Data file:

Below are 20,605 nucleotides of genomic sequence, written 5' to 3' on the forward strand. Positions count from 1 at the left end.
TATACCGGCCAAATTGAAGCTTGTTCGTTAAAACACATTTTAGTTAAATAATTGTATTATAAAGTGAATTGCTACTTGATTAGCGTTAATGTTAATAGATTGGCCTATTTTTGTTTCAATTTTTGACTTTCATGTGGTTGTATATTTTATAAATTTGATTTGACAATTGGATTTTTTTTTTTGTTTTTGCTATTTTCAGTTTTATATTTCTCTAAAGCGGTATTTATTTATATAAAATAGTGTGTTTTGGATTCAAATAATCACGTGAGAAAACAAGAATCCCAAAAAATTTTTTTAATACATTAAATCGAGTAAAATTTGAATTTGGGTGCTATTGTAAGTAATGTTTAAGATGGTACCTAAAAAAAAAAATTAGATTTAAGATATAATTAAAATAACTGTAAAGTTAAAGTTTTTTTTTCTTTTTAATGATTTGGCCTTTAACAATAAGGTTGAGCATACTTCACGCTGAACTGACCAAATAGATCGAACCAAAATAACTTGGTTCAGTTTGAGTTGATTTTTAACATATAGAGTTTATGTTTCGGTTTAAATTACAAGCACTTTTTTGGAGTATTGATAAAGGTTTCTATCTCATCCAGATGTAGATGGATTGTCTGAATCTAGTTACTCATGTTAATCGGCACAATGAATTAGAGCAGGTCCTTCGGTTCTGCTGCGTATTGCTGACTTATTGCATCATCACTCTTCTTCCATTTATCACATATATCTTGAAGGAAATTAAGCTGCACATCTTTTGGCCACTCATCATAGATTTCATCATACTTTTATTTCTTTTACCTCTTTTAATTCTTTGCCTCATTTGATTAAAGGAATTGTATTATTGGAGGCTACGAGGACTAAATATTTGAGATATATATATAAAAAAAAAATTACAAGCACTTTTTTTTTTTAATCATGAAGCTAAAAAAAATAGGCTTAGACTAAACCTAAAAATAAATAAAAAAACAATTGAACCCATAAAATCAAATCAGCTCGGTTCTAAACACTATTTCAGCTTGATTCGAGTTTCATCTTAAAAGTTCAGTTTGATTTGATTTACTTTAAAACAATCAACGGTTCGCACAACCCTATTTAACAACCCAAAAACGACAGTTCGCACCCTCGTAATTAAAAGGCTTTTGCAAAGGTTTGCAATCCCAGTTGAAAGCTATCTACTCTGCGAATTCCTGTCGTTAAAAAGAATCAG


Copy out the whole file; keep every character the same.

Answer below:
Below are 20,605 nucleotides of genomic sequence, written 5' to 3' on the forward strand. Positions count from 1 at the left end.
TATACCGGCCAAATTGAAGCTTGTTCGTTAAAACACATTTTAGTTAAATAATTGTATTATAAAGTGAATTGCTACTTGATTAGCGTTAATGTTAATAGATTGGCCTATTTTTGTTTCAATTTTTGACTTTCATGTGGTTGTATATTTTATAAATTTGATTTGACAATTGGATTTTTTTTTTTGTTTTTGCTATTTTCAGTTTTATATTTCTCTAAAGCGGTATTTATTTATATAAAATAGTGTGTTTTGGATTCAAATAATCACGTGAGAAAACAAGAATCCCAAAAAATTTTTTTAATACATTAAATCGAGTAAAATTTGAATTTGGGTGCTATTGTAAGTAATGTTTAAGATGGTACCTAAAAAAAAAAATTAGATTTAAGATATAATTAAAATAACTGTAAAGTTAAAGTTTTTTTTTCTTTTTAATGATTTGGCCTTTAACAATAAGGTTGAGCATACTTCACGCTGAACTGACCAAATAGATCGAACCAAAATAACTTGGTTCAGTTTGAGTTGATTTTTAACATATAGAGTTTATGTTTCGGTTTAAATTACAAGCACTTTTTTGGAGTATTGATAAAGGTTTCTATCTCATCCAGATGTAGATGGATTGTCTGAATCTAGTTACTCATGTTAATCGGCACAATGAATTAGAGCAGGTCCTTCGGTTCTGCTGCGTATTGCTGACTTATTGCATCATCACTCTTCTTCCATTTATCACATATATCTTGAAGGAAATTAAGCTGCACATCTTTTGGCCACTCATCATAGATTTCATCATACTTTTATTTCTTTTACCTCTTTTAATTCTTTGCCTCATTTGATTAAAGGAATTGTATTATTGGAGGCTACGAGGACTAAATATTTGAGATATATATATAAAAAAAAAATTACAAGCACTTTTTTTTTTTAATCATGAAGCTAAAAAAAATAGGCTTAGACTAAACCTAAAAATAAATAAAAAAACAATTGAACCCATAAAATCAAATCAGCTCGGTTCTAAACACTATTTCAGCTTGATTCGAGTTTCATCTTAAAAGTTCAGTTTGATTTGATTTACTTTAAAACAATCAACGGTTCGCACAACCCTATTTAACAACCCAAAAACGACAGTTCGCACCCTCGTAATTAAAAGGCTTTTGCAAAGGTTTGCAATCCCAGTTGAAAGCTATCTACTCTGCGAATTCCTGTCGTTAAAAAGAATCAG